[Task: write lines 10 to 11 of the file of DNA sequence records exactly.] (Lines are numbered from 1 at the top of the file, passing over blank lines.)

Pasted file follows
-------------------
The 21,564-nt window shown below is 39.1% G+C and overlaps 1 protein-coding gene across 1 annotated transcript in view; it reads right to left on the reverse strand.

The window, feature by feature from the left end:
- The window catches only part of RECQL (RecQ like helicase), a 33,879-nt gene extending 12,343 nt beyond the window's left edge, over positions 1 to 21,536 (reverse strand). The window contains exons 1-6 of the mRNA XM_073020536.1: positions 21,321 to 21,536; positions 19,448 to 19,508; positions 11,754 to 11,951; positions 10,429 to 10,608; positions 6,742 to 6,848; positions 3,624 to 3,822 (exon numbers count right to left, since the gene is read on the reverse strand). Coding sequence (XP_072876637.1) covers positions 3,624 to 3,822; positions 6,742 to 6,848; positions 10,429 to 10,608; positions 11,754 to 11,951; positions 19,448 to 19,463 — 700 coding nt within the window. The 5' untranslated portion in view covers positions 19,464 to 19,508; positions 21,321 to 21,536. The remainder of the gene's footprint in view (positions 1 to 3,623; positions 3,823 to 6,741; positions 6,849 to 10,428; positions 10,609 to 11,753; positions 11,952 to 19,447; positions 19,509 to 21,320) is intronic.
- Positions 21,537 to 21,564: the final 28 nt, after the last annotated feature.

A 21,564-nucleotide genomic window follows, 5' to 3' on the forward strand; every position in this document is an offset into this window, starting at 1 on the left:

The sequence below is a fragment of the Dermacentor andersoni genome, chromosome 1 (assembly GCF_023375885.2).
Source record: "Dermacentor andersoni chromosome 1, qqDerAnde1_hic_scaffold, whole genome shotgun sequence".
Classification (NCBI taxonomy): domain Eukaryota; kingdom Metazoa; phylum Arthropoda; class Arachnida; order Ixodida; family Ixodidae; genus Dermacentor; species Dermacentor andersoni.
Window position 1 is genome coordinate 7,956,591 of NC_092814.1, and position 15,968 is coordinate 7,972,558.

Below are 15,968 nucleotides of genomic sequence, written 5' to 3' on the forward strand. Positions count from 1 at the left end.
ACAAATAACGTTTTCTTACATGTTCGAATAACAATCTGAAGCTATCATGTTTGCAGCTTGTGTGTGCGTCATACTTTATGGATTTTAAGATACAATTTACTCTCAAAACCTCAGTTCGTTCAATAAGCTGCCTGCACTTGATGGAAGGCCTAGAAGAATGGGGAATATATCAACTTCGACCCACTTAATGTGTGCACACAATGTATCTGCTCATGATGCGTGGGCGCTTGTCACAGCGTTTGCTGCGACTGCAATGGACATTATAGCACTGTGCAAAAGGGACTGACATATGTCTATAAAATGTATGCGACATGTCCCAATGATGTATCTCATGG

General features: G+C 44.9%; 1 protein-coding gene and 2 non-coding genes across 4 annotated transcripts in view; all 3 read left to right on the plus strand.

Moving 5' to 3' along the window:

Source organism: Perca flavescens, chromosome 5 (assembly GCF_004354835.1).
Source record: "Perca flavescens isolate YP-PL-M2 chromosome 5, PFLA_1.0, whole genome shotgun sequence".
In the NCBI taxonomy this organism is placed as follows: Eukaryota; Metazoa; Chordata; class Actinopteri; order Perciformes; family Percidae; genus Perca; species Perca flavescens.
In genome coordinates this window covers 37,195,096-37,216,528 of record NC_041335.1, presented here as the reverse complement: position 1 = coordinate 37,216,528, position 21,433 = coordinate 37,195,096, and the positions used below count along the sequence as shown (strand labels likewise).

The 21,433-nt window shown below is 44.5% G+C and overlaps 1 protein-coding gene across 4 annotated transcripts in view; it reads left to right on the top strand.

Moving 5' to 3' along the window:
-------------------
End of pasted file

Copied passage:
Below are 15,968 nucleotides of genomic sequence, written 5' to 3' on the forward strand. Positions count from 1 at the left end.
ACAAATAACGTTTTCTTACATGTTCGAATAACAATCTGAAGCTATCATGTTTGCAGCTTGTGTGTGCGTCATACTTTATGGATTTTAAGATACAATTTACTCTCAAAACCTCAGTTCGTTCAATAAGCTGCCTGCACTTGATGGAAGGCCTAGAAGAATGGGGAATATATCAACTTCGACCCACTTAATGTGTGCACACAATGTATCTGCTCATGATGCGTGGGCGCTTGTCACAGCGTTTGCTGCGACTGCAATGGACATTATAGCACTGTGCAAAAGGGACTGACATATGTCTATAAAATGTATGCGACATGTCCCAATGATGTATCTCATGG